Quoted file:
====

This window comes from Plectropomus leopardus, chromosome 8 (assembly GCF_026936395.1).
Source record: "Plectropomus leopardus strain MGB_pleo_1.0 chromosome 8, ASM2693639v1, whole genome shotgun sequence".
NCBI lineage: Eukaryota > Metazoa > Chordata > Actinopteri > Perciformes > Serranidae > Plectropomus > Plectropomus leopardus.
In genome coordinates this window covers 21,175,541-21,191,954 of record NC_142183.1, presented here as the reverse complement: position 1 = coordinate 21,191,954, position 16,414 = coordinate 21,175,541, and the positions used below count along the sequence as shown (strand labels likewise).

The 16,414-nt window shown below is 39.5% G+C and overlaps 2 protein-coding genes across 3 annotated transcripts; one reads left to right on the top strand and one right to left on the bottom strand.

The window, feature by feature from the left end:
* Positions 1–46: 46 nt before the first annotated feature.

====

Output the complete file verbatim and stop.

This window comes from Plectropomus leopardus, chromosome 8 (assembly GCF_026936395.1).
Source record: "Plectropomus leopardus strain MGB_pleo_1.0 chromosome 8, ASM2693639v1, whole genome shotgun sequence".
NCBI lineage: Eukaryota > Metazoa > Chordata > Actinopteri > Perciformes > Serranidae > Plectropomus > Plectropomus leopardus.
In genome coordinates this window covers 21,175,541-21,191,954 of record NC_142183.1, presented here as the reverse complement: position 1 = coordinate 21,191,954, position 16,414 = coordinate 21,175,541, and the positions used below count along the sequence as shown (strand labels likewise).

The 16,414-nt window shown below is 39.5% G+C and overlaps 2 protein-coding genes across 3 annotated transcripts; one reads left to right on the top strand and one right to left on the bottom strand.

The window, feature by feature from the left end:
* Positions 1–46: 46 nt before the first annotated feature.